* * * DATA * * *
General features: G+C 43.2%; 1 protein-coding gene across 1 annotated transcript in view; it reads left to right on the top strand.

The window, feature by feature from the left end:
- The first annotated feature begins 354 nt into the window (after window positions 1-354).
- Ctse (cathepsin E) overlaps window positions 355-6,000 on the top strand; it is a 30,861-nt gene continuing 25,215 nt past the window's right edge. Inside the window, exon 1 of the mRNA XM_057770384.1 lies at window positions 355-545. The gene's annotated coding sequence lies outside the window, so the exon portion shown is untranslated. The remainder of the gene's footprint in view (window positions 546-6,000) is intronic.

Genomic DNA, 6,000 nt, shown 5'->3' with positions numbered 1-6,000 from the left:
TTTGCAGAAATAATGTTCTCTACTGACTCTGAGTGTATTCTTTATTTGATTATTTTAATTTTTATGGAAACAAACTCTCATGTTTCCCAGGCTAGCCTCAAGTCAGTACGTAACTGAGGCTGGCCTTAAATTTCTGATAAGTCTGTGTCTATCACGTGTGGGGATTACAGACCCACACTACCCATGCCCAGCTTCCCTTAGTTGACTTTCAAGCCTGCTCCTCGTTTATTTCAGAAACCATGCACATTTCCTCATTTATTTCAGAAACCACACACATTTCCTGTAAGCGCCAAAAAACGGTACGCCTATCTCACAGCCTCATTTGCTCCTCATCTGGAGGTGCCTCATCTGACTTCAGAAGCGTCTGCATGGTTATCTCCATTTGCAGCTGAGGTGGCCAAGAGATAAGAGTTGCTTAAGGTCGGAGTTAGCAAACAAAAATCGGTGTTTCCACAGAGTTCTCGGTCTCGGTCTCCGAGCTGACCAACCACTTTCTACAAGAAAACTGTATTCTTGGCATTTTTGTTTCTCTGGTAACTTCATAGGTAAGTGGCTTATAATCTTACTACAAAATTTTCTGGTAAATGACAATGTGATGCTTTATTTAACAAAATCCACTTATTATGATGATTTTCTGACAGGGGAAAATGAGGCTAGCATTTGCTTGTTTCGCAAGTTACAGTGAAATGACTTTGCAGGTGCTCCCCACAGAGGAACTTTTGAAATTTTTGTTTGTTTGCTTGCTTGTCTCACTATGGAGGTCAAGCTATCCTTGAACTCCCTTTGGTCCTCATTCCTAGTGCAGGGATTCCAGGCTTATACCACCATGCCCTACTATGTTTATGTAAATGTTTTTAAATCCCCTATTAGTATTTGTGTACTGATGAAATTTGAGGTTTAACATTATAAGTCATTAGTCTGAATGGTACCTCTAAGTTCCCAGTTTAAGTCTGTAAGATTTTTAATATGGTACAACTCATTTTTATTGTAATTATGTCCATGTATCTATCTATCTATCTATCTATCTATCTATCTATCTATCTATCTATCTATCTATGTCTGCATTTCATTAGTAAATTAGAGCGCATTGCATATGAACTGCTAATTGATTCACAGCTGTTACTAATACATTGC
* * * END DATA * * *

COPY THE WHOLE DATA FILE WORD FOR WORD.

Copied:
General features: G+C 43.2%; 1 protein-coding gene across 1 annotated transcript in view; it reads left to right on the top strand.

The window, feature by feature from the left end:
- The first annotated feature begins 354 nt into the window (after window positions 1-354).
- Ctse (cathepsin E) overlaps window positions 355-6,000 on the top strand; it is a 30,861-nt gene continuing 25,215 nt past the window's right edge. Inside the window, exon 1 of the mRNA XM_057770384.1 lies at window positions 355-545. The gene's annotated coding sequence lies outside the window, so the exon portion shown is untranslated. The remainder of the gene's footprint in view (window positions 546-6,000) is intronic.

Genomic DNA, 6,000 nt, shown 5'->3' with positions numbered 1-6,000 from the left:
TTTGCAGAAATAATGTTCTCTACTGACTCTGAGTGTATTCTTTATTTGATTATTTTAATTTTTATGGAAACAAACTCTCATGTTTCCCAGGCTAGCCTCAAGTCAGTACGTAACTGAGGCTGGCCTTAAATTTCTGATAAGTCTGTGTCTATCACGTGTGGGGATTACAGACCCACACTACCCATGCCCAGCTTCCCTTAGTTGACTTTCAAGCCTGCTCCTCGTTTATTTCAGAAACCATGCACATTTCCTCATTTATTTCAGAAACCACACACATTTCCTGTAAGCGCCAAAAAACGGTACGCCTATCTCACAGCCTCATTTGCTCCTCATCTGGAGGTGCCTCATCTGACTTCAGAAGCGTCTGCATGGTTATCTCCATTTGCAGCTGAGGTGGCCAAGAGATAAGAGTTGCTTAAGGTCGGAGTTAGCAAACAAAAATCGGTGTTTCCACAGAGTTCTCGGTCTCGGTCTCCGAGCTGACCAACCACTTTCTACAAGAAAACTGTATTCTTGGCATTTTTGTTTCTCTGGTAACTTCATAGGTAAGTGGCTTATAATCTTACTACAAAATTTTCTGGTAAATGACAATGTGATGCTTTATTTAACAAAATCCACTTATTATGATGATTTTCTGACAGGGGAAAATGAGGCTAGCATTTGCTTGTTTCGCAAGTTACAGTGAAATGACTTTGCAGGTGCTCCCCACAGAGGAACTTTTGAAATTTTTGTTTGTTTGCTTGCTTGTCTCACTATGGAGGTCAAGCTATCCTTGAACTCCCTTTGGTCCTCATTCCTAGTGCAGGGATTCCAGGCTTATACCACCATGCCCTACTATGTTTATGTAAATGTTTTTAAATCCCCTATTAGTATTTGTGTACTGATGAAATTTGAGGTTTAACATTATAAGTCATTAGTCTGAATGGTACCTCTAAGTTCCCAGTTTAAGTCTGTAAGATTTTTAATATGGTACAACTCATTTTTATTGTAATTATGTCCATGTATCTATCTATCTATCTATCTATCTATCTATCTATCTATCTATCTATCTATCTATGTCTGCATTTCATTAGTAAATTAGAGCGCATTGCATATGAACTGCTAATTGATTCACAGCTGTTACTAATACATTGC